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Long ago I bought myself some lentils from a major retailer of whole foods. They came in a clear, crinkly, sharp kind of plastic bag with colorful, crisp images.  The bag had no plastic code so I  set about researching the packaging. I phoned and asked the producer/ retailer but they couldn’t help me. So I had the packaging analyzed. I can now tell them that it was in fact a film consisting of a series of bonded layers including a 70 micron thick polypropylene and ethylene layer, laminated and printed. Or to put it more simply several layers of plastic each with different properties stuck together.

This method of making plastic films leads to a very versatile product that looks good and has a wide range of uses.

On the down side these films are difficult to recycle. Because they consist of different plastics bonded together it is difficult to know what they are and how to treat them and separating the films is tricky and so very expensive. Films therefore often don’t get recycled but burnt or landfilled.

Just to remind you

Another barrier to [plastic] recycling is the widespread use of dyesfillers, and other additives in plastics. The polymer is generally too viscous to economically remove fillers, and would be damaged by many of the processes that could cheaply remove the added dyes. Additives are less widely used in beverage containers and plastic bags, allowing them to be recycled more often. . Yet another barrier to removing large quantities of plastic from the waste stream and landfills is the fact that many common but small plastic items lack the universal triangle recycling symbol and accompanying number. From  Wikipedia on plastic recycling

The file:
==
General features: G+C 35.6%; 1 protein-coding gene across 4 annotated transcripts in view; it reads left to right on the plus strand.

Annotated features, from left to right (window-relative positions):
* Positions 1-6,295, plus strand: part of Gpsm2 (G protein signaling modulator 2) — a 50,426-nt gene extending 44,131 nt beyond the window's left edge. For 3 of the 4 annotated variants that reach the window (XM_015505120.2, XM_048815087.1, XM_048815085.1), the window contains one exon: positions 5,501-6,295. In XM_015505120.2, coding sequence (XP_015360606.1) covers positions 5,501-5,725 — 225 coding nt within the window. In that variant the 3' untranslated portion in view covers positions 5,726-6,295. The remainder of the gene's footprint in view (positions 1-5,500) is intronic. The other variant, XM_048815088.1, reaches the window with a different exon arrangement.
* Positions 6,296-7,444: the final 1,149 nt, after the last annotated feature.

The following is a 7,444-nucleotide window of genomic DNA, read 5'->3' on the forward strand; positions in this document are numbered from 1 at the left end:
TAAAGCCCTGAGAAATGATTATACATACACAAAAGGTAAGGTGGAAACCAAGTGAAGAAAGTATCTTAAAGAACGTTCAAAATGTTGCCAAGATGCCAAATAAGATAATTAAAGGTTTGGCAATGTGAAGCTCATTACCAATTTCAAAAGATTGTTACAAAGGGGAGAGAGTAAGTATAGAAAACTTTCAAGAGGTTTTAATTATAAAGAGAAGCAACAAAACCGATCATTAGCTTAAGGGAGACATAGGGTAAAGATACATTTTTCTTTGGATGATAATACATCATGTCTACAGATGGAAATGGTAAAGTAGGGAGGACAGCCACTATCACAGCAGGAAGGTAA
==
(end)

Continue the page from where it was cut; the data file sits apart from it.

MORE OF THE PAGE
So if you need to buy something in plastic, try avoid the film and go for easily recycled polythene. You can find some suppliers here….

Plastics used to package food include the following. Copied from practical action 

Films

Film Type

Coating

Barriers to Moisture

Air/Odours

Strength

Clarity

Normal Thickness Micrometers

Cellulose

*

***

*

***

21 – 40

Cellulose

PVDC

***

***

*

***

19 – 42

Cellulose

Aluminium

***

***

*

21 – 42

Cellulose

Nitro- cellulose

***

***

*

21 – 24

Polythene (low density)

**

*

**

*

25 – 200

Polythene (high density)

***

**

***

*

350 – 1000

Polypropylene

***

*

***

***

20 – 40

Polypropylene

PVDC

***

***

***

***

18 – 34

Polypropylene

Aluminium

***

***

***

20 – 30

Polyester

**

**

***

**

12 -23

Polyester

***

***

***

**

Polyester

***

***

***

20 -30

Table 1: Properties of selected packaging materials
* = low ** = medium *** = high. Thicker films of each type have better barrier properties than thinner films. PVDC = polyvinylidene chloride.

Laminated films

Lamination of two or more films improves the appearance, barrier properties or mechanical strength of a package.

Coextruded films

This is the simultaneous extrusion of two or more layers of different polymers. Coextruded films have three main advantages over other types of film:

  • They have very high barrier properties, similar to laminates but produced at a lower cost.
  • They are thinner than laminates and are therefore easier to use on filling equipment.
  • The layers do not separate.
    Examples of the use of laminated and coextruded films are as follows:

Type of laminate

Typical food application

Polyvinylidene chloride coated polypropylene (2 layers)

Crisps, snackfoods, confectionery, ice cream, biscuits, chocolate

Polyvinylidene chloride coated polypropylene- polyethylene

Bakery products, cheese, confectionery, dried fruit, frozen vegetables

Cellulose-polyethylene-cellulose

Pies, crusty bread, bacon, coffee, cooked meats, cheese

Cellulose-acetate-paper-foil- polyethylene

Dried soups

Metallised polyester-polyethylene

Coffee, dried milk

Polyethylene-aluminium-paper

Dried soup, dried vegetables, chocolate

Type of coextrusion

Application

High impact polystyrene- polyethylene terephthalate

Margarine, butter tubs

Polystyrene-polystyrene- polyvinylidene chloride-polystyrene

Juices, milk bottles

Polystyrene-polystyrene- polyvinylidene chloride-polyethylene

Butter, cheese, margarine, coffee, mayonnaise, sauce tubs and bottles

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